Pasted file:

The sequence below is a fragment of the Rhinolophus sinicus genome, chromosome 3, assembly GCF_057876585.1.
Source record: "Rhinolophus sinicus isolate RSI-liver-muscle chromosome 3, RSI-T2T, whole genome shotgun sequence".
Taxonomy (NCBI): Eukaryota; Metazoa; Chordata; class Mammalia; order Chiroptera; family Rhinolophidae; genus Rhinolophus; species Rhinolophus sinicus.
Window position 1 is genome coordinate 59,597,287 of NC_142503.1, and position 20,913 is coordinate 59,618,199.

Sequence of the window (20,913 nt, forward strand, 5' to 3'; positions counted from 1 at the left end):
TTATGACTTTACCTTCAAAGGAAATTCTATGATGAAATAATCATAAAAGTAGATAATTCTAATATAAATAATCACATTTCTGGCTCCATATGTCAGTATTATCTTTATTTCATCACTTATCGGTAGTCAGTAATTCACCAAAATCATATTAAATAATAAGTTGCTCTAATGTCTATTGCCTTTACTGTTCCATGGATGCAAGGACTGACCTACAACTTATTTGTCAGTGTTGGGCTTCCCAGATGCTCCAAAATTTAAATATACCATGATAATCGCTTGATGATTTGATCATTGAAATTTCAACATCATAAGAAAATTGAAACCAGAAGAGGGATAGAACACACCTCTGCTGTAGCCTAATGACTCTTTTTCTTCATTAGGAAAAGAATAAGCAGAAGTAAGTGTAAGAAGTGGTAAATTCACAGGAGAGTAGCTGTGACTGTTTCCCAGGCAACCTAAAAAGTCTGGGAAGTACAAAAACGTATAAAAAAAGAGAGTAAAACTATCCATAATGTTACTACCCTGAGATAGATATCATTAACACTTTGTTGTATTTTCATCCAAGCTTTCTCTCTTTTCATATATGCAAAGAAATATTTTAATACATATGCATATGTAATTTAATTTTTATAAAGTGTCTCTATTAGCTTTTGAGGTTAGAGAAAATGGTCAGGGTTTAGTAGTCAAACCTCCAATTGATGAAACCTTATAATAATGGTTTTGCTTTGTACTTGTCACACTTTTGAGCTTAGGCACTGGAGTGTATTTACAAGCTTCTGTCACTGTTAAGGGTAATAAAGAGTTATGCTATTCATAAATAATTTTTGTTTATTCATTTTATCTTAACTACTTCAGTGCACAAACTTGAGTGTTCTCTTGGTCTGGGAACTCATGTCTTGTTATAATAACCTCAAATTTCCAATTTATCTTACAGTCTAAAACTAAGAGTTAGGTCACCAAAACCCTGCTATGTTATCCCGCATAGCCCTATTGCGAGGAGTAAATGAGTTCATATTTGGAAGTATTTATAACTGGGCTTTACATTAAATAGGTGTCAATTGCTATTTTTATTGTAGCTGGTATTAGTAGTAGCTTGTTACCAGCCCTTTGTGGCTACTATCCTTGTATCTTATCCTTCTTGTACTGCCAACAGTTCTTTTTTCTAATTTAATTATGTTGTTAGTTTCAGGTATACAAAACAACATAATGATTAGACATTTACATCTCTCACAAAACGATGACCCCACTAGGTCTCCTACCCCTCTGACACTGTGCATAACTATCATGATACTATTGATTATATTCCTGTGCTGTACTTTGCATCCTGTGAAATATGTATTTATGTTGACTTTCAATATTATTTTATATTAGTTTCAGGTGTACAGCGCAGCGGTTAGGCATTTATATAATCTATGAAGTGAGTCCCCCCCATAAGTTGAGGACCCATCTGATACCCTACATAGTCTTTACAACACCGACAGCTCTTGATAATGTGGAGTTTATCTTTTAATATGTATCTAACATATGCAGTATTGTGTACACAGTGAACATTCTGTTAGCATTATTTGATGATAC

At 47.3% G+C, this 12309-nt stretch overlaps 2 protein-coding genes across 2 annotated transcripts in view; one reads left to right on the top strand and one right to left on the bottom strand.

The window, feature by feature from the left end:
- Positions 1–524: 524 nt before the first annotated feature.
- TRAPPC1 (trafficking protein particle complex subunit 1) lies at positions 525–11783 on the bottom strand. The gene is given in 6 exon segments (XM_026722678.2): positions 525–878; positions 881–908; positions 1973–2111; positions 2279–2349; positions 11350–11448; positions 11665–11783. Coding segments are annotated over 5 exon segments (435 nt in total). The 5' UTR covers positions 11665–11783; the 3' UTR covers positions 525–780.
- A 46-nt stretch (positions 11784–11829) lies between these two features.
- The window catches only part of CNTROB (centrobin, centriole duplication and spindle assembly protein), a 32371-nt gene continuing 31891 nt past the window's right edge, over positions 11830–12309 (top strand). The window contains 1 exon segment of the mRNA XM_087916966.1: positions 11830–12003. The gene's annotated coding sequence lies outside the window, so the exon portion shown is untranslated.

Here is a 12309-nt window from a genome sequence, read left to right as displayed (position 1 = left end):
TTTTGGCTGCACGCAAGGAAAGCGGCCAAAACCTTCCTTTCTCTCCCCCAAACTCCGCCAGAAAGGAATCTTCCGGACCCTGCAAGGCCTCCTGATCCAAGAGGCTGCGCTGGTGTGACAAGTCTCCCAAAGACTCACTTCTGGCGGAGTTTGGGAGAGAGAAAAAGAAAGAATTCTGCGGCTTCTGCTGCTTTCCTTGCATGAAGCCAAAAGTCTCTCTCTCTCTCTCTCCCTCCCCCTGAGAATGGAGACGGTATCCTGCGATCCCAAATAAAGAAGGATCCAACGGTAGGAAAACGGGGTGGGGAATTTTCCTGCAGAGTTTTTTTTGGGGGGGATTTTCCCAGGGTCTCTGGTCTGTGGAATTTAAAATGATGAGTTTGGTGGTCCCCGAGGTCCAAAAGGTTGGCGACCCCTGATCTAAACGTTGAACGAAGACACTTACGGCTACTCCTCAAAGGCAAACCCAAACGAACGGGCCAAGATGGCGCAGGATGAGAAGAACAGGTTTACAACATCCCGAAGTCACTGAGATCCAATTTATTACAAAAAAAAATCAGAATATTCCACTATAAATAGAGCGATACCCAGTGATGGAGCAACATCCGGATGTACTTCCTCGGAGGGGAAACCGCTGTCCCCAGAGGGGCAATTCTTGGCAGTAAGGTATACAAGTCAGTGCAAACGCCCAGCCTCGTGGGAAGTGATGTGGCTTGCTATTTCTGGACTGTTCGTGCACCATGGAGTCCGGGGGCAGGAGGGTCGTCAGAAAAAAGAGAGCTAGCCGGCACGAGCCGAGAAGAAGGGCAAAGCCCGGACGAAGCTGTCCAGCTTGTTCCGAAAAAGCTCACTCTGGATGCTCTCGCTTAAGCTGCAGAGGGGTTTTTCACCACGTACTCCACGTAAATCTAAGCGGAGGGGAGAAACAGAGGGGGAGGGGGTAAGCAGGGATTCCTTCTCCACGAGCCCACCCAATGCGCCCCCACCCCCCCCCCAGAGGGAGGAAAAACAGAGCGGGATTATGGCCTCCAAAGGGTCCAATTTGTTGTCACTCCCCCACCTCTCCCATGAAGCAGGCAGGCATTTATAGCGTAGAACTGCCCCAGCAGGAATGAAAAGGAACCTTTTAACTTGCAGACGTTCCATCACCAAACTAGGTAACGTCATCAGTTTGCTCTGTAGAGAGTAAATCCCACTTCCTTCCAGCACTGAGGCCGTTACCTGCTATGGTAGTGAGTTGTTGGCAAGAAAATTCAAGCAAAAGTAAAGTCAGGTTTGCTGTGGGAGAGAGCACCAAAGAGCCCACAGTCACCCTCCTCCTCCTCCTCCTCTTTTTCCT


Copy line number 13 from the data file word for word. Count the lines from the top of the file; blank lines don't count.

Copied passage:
Here is a 12309-nt window from a genome sequence, read left to right as displayed (position 1 = left end):